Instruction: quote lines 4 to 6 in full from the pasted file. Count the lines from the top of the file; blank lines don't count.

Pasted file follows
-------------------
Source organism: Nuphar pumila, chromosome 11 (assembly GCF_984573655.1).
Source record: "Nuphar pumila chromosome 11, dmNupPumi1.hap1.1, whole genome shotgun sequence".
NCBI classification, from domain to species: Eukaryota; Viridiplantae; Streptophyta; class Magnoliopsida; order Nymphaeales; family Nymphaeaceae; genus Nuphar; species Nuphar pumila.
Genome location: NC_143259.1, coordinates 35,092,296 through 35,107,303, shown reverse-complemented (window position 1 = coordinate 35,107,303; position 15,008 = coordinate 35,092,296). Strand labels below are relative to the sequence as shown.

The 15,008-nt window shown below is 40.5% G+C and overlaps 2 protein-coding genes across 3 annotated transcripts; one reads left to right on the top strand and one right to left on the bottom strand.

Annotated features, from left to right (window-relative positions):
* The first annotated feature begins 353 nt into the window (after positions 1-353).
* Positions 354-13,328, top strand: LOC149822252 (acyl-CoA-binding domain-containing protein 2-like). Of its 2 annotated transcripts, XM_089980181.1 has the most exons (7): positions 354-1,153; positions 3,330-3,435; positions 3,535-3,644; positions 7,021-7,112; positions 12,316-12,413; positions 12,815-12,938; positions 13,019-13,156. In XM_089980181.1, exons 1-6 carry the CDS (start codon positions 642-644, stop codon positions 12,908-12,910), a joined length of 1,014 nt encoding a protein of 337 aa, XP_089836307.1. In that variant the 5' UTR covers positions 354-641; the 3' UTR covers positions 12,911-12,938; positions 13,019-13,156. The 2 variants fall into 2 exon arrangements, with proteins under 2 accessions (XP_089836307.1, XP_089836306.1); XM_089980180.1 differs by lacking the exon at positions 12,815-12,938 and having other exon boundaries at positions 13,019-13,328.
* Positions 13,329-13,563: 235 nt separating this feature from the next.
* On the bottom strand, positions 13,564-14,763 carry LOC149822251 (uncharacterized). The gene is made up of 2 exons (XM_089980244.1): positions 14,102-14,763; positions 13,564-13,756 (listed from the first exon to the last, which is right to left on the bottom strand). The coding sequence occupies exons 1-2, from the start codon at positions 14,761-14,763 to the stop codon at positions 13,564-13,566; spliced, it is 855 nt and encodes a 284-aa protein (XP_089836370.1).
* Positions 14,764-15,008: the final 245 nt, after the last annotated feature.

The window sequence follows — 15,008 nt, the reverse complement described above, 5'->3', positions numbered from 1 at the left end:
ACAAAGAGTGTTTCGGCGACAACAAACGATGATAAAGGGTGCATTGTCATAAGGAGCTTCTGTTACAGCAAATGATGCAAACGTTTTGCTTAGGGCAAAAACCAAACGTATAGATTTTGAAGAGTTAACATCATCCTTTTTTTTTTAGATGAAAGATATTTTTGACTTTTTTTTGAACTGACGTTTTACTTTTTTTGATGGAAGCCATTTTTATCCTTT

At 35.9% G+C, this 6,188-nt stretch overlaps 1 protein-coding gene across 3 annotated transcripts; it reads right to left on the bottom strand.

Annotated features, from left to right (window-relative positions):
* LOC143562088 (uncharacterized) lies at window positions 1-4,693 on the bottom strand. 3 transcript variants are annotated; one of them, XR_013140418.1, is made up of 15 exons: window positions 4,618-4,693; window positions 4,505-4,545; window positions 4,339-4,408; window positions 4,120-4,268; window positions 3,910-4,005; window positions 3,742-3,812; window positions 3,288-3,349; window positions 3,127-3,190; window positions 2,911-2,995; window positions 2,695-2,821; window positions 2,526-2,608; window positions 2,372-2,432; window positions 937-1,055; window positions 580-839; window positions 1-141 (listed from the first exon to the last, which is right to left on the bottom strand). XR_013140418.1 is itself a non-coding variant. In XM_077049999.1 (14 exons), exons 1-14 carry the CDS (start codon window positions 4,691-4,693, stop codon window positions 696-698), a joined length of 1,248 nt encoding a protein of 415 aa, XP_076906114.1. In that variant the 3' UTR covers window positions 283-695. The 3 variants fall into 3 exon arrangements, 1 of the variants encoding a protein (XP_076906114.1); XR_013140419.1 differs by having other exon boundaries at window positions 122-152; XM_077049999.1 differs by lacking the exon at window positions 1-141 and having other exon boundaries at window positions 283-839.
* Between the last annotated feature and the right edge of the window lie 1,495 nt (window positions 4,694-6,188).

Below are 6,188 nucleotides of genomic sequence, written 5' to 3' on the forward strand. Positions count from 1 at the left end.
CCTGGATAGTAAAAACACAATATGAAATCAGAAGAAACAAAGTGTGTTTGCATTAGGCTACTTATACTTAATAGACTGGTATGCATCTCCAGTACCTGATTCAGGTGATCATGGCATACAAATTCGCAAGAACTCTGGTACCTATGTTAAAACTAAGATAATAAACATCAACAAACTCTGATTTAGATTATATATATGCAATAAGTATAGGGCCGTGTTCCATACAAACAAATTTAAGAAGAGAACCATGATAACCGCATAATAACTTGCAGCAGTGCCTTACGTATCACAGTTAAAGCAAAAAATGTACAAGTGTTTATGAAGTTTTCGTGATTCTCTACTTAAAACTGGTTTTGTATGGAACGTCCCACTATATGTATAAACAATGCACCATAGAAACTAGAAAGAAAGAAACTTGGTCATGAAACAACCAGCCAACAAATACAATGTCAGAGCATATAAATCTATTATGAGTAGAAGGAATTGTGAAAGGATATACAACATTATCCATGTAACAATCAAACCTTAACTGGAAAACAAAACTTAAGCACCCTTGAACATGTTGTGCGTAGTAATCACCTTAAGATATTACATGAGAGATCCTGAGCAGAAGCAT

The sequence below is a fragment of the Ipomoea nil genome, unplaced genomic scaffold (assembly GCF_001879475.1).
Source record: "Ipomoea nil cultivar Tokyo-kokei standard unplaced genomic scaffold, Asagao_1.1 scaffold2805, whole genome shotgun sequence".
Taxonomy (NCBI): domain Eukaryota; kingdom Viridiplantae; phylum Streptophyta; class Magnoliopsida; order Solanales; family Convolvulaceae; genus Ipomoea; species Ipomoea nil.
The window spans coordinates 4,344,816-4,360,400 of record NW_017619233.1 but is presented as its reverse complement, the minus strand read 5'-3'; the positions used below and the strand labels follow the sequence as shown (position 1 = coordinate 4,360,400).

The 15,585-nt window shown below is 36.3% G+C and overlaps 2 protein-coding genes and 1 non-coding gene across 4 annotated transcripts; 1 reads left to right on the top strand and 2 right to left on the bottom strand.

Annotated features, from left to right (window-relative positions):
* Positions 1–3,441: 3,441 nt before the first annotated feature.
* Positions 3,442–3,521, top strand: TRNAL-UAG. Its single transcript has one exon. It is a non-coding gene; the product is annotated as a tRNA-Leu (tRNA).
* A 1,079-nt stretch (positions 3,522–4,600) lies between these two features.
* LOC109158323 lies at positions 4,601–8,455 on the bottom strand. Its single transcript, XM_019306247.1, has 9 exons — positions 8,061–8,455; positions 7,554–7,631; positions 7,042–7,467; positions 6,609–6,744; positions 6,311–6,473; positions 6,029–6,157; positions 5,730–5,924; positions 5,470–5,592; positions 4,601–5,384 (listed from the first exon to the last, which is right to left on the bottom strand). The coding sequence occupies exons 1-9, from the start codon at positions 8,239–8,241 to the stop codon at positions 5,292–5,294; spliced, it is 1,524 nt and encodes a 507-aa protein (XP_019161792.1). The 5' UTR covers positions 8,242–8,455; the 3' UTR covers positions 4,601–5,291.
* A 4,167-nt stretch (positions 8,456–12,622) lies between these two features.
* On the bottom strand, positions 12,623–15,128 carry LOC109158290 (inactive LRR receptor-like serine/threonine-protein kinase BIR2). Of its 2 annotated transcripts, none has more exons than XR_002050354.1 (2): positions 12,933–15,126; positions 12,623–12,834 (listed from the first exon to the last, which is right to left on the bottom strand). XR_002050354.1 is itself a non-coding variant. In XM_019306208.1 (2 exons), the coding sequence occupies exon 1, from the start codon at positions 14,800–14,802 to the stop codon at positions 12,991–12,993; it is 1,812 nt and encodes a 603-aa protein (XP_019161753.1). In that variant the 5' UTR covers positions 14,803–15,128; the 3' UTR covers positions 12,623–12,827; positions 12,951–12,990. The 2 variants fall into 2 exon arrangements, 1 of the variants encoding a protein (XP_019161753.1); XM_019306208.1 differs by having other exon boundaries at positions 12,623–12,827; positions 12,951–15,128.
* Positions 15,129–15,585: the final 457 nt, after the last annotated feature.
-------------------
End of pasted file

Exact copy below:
Genome location: NC_143259.1, coordinates 35,092,296 through 35,107,303, shown reverse-complemented (window position 1 = coordinate 35,107,303; position 15,008 = coordinate 35,092,296). Strand labels below are relative to the sequence as shown.

The 15,008-nt window shown below is 40.5% G+C and overlaps 2 protein-coding genes across 3 annotated transcripts; one reads left to right on the top strand and one right to left on the bottom strand.

Annotated features, from left to right (window-relative positions):